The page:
Mapping software Google Earth turns the planet into a massive scavenger hunt for weird, wacky, and the unexplained. Here are a few of the things that keep us scratching our heads.
I heart Google Earth
How does Mother Earth show her love for Google Earth? With heart-shaped islands (43°58'42.70"N, 15°23'0.14"E) , ponds (52°15'27.48"N, 10°31'17.62"E), and botanical enigmas (20°56'15.47"S, 164°39'30.56"E) of course. How do mere mortals show their love for Google Earth? We etch our devotion into Mother Earth via heart-shaped designs (48°53'26.45"N, 12°30'36.01"E), of which there are plenty.
Extremely high resolution
Since Google Earth debuted in 2005, the satellite images accessible through the mapping software have got sharper. Sometimes you can be caught off guard by stunningly crisp images of random things. Here is an image of a park in Sebastopol, California, where people are lounging on the grass and others are lining up for lunch (38°24'40.50"N, 122°50'25.42"W) to see this image on the resulting map, move the slider bar all the way to the highest magnification, next to the + label). What gives? According to unconfirmed reports, this is a meeting of Foo Camp, an annual hacker conference sponsored by O'Reilly Media.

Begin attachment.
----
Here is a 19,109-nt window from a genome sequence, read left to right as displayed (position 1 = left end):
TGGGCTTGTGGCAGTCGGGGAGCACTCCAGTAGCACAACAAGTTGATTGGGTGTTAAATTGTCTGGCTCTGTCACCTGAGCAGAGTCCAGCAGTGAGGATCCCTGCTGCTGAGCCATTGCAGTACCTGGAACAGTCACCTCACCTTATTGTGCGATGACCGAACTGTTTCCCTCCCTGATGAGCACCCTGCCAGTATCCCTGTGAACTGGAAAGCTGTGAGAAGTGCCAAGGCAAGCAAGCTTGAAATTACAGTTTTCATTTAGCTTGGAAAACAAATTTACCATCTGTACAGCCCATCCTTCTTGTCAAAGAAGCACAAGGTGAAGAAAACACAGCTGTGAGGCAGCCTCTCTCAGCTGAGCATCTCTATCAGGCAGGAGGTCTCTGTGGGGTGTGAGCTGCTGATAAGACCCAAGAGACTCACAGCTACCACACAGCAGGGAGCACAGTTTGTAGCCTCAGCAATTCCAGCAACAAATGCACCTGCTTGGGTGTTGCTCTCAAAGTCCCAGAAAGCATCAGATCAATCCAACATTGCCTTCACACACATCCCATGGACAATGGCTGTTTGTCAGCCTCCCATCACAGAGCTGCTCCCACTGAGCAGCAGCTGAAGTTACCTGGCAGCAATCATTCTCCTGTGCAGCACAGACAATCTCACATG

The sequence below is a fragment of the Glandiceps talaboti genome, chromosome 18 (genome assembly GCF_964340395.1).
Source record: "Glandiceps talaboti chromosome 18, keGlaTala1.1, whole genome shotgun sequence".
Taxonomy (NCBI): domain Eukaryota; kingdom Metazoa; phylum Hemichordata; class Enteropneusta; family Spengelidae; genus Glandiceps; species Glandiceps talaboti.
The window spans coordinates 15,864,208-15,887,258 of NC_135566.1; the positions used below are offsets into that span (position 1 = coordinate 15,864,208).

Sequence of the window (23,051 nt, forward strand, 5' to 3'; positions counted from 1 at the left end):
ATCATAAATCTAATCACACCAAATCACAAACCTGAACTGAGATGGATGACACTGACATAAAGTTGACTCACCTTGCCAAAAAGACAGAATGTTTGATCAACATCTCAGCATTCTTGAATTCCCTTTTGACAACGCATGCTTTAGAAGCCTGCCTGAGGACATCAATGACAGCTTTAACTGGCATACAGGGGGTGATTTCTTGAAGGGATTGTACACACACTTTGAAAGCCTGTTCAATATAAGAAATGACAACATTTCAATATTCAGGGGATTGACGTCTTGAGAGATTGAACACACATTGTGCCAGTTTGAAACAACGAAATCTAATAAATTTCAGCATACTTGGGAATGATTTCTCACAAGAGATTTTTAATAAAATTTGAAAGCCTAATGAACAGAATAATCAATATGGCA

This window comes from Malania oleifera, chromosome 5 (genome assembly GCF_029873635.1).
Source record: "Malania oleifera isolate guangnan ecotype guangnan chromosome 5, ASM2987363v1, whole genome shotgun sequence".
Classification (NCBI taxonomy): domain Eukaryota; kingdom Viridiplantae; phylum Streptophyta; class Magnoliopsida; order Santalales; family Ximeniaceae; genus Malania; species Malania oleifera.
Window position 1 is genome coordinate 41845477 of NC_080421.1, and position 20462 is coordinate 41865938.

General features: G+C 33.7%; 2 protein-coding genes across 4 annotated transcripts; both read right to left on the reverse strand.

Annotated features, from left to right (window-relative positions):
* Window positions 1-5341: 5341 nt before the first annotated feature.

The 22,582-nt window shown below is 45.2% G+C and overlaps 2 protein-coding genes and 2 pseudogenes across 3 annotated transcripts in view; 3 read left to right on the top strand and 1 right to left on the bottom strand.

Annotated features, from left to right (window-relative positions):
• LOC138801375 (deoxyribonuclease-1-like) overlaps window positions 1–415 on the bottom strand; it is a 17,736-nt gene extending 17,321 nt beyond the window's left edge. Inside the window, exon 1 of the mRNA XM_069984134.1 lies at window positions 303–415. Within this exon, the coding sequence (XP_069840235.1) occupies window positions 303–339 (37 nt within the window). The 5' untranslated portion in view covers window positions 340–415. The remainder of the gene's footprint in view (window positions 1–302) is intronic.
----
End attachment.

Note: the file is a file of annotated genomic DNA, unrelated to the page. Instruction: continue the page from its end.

Another seemingly random high-resolution image captures a lonely Land Rover driving through a Moroccan desert (27°56'25.44"N, 12°17'28.15"W). Other spectacular high-resolution images, like these pyramids located outside of Cairo, Egypt (29°58'44.64"N, 31° 7'54.60"E), don't leave you wondering, 'What's the story behind this image?'
See also: 23 strange sights Google Street View
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